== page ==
Alexandria businessman Paul Lockhart, second from left, as pilot of the crew of the Space Shuttle Endeavour in December of 2002. With him are Commander Kenneth Cockrell and Mission Specialists Franklin Chang-Diaz and Philippe Perrin.
It was one small step taken 50 years ago. Around the world, eyes were collectively riveted to grainy pictures on a television screen as others gazed up at the sky in wonder. America had conquered the impossible: A man was on the moon.
“I remember that night vividly,” said Paul Lockhart, a retired NASA astronaut who now works in Alexandria. “It was a clear night in Texas and I was outside with my friends thinking ‘Wow! There is somebody up there about to step onto the moon.’ It was very exciting.”
Lockhart’s fascination with space exploration began even earlier, when he watched the space launches of the early ‘60s.
“One of the few things that all the news networks covered at the time were the space launches,” Lockhart said. “I was 5 or 6 and the idea of the unknown really captured my imagination. At the same time, I had an aunt who was a trailblazer in her own way — she was the first female CPA in the state of Texas and flew in open biplanes so she was a bit of a risk taker. She kept putting books on exploration, like Lewis and Clark, in front of me, so along with those early space flights I knew this was something I was interested in.”
A native of Amarillo, Texas, Lockhart received a BA in mathematics from Texas Tech and a master’s in Aerospace Engineering from the University of Texas at Austin. He was commissioned in the U.S. Air Force in 1981 and flew as a test pilot for the F-16 aircraft when he was selected as an astronaut candidate in 1996.
Lockhart's two space missions, STS-111 and STS-113, both in 2002, were missions to the International Space Station aboard the Space Shuttle Endeavour. He piloted the STS-113 mission in December of 2002, the last shuttle mission before the loss of the Space Shuttle Columbia and its crew the following February. The commander of that mission, Rick Husband, was a childhood friend.
“Rick was from my hometown and we knew each other in high school,” Lockhart said. “Although we all know the risks, it was a hard loss and since I had just completed two shuttle missions, I felt the time was right to leave NASA and return to the Air Force.”
Lockhart retired from the Air Force in 2007 and returned to NASA in an administrative position. He currently works as director of engineering for PEMDAS Technologies and Innovations, a woman-owned, service-disabled veteran-owned small business.
As the 50th anniversary of the first moon landing approaches on July 20, Lockhart believes we still have more to learn from space exploration.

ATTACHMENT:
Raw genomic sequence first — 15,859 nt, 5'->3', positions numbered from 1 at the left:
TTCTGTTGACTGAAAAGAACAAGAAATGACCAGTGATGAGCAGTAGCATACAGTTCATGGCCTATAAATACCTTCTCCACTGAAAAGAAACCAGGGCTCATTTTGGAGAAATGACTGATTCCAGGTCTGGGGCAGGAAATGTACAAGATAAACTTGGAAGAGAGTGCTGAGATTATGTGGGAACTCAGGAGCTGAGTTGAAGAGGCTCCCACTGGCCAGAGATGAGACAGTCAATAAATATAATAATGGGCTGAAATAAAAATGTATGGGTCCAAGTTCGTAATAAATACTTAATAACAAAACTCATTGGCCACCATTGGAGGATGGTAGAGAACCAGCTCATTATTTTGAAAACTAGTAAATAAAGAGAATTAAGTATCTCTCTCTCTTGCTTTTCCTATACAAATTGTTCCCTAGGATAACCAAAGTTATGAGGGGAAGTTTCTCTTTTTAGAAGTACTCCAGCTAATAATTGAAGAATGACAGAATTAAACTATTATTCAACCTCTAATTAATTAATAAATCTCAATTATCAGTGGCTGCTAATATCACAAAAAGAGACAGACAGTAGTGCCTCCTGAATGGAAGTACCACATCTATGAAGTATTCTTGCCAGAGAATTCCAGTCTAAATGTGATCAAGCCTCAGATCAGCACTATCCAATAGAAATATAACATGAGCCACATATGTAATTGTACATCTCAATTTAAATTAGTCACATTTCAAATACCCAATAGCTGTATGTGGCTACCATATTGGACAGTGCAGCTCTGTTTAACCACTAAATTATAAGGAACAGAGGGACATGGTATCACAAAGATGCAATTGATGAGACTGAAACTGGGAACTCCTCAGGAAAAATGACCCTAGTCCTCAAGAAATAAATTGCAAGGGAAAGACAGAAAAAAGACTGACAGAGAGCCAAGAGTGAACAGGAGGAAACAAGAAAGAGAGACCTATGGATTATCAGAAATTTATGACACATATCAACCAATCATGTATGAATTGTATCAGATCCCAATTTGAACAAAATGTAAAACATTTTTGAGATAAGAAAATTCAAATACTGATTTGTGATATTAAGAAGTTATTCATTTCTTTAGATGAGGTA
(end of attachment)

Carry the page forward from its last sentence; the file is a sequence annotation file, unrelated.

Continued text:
“I think space exploration is vital to who we are as a nation,” said Lockhart, noting that the last moon landing took place in 1972. “Space technology is critical and has such wide-ranging consequences. Every time you use your phone, every time you watch a satellite feed, every time someone uses an ATM or is rushed to the hospital in an ambulance — much of that is traceable back to the sciences that NASA developed.”
While many are focused on putting a man on Mars, Lockhart believes there is more to learn before that can happen.
“I believe the right thing to do is return to the moon,” Lockhart said. “While the technology is there, there is still so much that we don’t know about deep space flight. We need to develop the capabilities and resources that will allow us to eventually reach Mars but more importantly return safely.”
As America celebrates the imagination, dedication and courage that united the nation and conquered what had once seemed impossible, Lockhart added without any hesitation, “The decision to do this program took the same resolve and willingness to assume a high level of risk that our forefathers did when they signed the Declaration of Independence in 1776 and again in 1944 when America and its allies executed Operation Overlord: D-Day.”
Lockhart credits the Apollo program as one of America’s greatest examples of risk undertaking.
“We commenced a project that was technically very difficult, fraught with uncertainty and outcome and achieved remarkable success within a very ambitious timetable set by President Kennedy,” Lockhart said. “It was truly a national effort as there were tens of thousands of Americans working on the project, either for the government or at major corporations and even small mom and pop businesses.”
And for Lockhart, July 20, 1969, captured everything a young boy would be interested in.
“I wasn’t sure how I would get there, but my path to NASA was about trying to do something significant,” Lockhart said. “I believed then and believe now that NASA is a part of our national character. It is recognized and respected around the world and represents the best of what America is.”